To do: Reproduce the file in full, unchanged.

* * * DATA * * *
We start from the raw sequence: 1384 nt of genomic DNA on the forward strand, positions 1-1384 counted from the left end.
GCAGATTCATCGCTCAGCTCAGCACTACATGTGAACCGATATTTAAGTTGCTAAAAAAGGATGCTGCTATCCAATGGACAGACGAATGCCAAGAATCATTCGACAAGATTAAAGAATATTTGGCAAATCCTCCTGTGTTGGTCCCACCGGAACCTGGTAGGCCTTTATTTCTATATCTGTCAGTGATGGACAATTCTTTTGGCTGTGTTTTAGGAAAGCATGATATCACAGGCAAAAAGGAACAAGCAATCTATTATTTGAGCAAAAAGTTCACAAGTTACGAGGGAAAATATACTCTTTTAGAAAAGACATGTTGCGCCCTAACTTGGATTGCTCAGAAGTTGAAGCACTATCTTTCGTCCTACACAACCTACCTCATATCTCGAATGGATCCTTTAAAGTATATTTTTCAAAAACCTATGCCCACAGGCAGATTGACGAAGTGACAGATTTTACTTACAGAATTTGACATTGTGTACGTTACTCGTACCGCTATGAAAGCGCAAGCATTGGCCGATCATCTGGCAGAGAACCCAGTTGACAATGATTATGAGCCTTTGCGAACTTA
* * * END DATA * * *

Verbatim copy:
We start from the raw sequence: 1384 nt of genomic DNA on the forward strand, positions 1-1384 counted from the left end.
GCAGATTCATCGCTCAGCTCAGCACTACATGTGAACCGATATTTAAGTTGCTAAAAAAGGATGCTGCTATCCAATGGACAGACGAATGCCAAGAATCATTCGACAAGATTAAAGAATATTTGGCAAATCCTCCTGTGTTGGTCCCACCGGAACCTGGTAGGCCTTTATTTCTATATCTGTCAGTGATGGACAATTCTTTTGGCTGTGTTTTAGGAAAGCATGATATCACAGGCAAAAAGGAACAAGCAATCTATTATTTGAGCAAAAAGTTCACAAGTTACGAGGGAAAATATACTCTTTTAGAAAAGACATGTTGCGCCCTAACTTGGATTGCTCAGAAGTTGAAGCACTATCTTTCGTCCTACACAACCTACCTCATATCTCGAATGGATCCTTTAAAGTATATTTTTCAAAAACCTATGCCCACAGGCAGATTGACGAAGTGACAGATTTTACTTACAGAATTTGACATTGTGTACGTTACTCGTACCGCTATGAAAGCGCAAGCATTGGCCGATCATCTGGCAGAGAACCCAGTTGACAATGATTATGAGCCTTTGCGAACTTA